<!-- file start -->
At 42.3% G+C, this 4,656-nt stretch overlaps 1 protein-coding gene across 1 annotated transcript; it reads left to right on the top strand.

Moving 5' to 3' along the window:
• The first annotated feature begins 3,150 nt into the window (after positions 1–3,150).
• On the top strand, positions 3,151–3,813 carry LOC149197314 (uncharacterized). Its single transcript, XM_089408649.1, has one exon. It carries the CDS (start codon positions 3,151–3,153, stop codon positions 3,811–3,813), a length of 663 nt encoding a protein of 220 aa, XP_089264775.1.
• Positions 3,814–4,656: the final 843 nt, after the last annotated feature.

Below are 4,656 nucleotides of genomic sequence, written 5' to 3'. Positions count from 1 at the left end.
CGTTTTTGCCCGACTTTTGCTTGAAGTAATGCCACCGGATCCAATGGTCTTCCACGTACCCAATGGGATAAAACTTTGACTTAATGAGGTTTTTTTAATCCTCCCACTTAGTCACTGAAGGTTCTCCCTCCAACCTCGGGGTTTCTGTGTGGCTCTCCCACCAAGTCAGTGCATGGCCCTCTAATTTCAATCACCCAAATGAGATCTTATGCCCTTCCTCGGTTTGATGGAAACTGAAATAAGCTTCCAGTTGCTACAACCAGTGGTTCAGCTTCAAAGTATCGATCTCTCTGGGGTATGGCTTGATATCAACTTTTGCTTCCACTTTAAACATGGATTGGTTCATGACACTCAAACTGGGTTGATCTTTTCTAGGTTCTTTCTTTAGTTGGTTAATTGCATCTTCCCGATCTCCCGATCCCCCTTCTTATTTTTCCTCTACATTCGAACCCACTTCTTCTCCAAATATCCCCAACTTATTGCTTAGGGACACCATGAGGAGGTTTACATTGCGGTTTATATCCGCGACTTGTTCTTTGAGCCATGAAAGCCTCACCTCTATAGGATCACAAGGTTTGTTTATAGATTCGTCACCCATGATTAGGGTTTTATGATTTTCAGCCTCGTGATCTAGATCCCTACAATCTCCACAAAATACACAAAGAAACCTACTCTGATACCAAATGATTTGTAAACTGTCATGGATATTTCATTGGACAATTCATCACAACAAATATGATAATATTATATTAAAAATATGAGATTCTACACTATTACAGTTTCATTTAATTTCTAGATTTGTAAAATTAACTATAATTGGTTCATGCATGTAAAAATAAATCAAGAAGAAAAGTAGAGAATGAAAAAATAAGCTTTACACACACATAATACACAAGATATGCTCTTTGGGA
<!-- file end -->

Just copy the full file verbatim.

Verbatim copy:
At 42.3% G+C, this 4,656-nt stretch overlaps 1 protein-coding gene across 1 annotated transcript; it reads left to right on the top strand.

Moving 5' to 3' along the window:
• The first annotated feature begins 3,150 nt into the window (after positions 1–3,150).
• On the top strand, positions 3,151–3,813 carry LOC149197314 (uncharacterized). Its single transcript, XM_089408649.1, has one exon. It carries the CDS (start codon positions 3,151–3,153, stop codon positions 3,811–3,813), a length of 663 nt encoding a protein of 220 aa, XP_089264775.1.
• Positions 3,814–4,656: the final 843 nt, after the last annotated feature.

Below are 4,656 nucleotides of genomic sequence, written 5' to 3'. Positions count from 1 at the left end.
CGTTTTTGCCCGACTTTTGCTTGAAGTAATGCCACCGGATCCAATGGTCTTCCACGTACCCAATGGGATAAAACTTTGACTTAATGAGGTTTTTTTAATCCTCCCACTTAGTCACTGAAGGTTCTCCCTCCAACCTCGGGGTTTCTGTGTGGCTCTCCCACCAAGTCAGTGCATGGCCCTCTAATTTCAATCACCCAAATGAGATCTTATGCCCTTCCTCGGTTTGATGGAAACTGAAATAAGCTTCCAGTTGCTACAACCAGTGGTTCAGCTTCAAAGTATCGATCTCTCTGGGGTATGGCTTGATATCAACTTTTGCTTCCACTTTAAACATGGATTGGTTCATGACACTCAAACTGGGTTGATCTTTTCTAGGTTCTTTCTTTAGTTGGTTAATTGCATCTTCCCGATCTCCCGATCCCCCTTCTTATTTTTCCTCTACATTCGAACCCACTTCTTCTCCAAATATCCCCAACTTATTGCTTAGGGACACCATGAGGAGGTTTACATTGCGGTTTATATCCGCGACTTGTTCTTTGAGCCATGAAAGCCTCACCTCTATAGGATCACAAGGTTTGTTTATAGATTCGTCACCCATGATTAGGGTTTTATGATTTTCAGCCTCGTGATCTAGATCCCTACAATCTCCACAAAATACACAAAGAAACCTACTCTGATACCAAATGATTTGTAAACTGTCATGGATATTTCATTGGACAATTCATCACAACAAATATGATAATATTATATTAAAAATATGAGATTCTACACTATTACAGTTTCATTTAATTTCTAGATTTGTAAAATTAACTATAATTGGTTCATGCATGTAAAAATAAATCAAGAAGAAAAGTAGAGAATGAAAAAATAAGCTTTACACACACATAATACACAAGATATGCTCTTTGGGA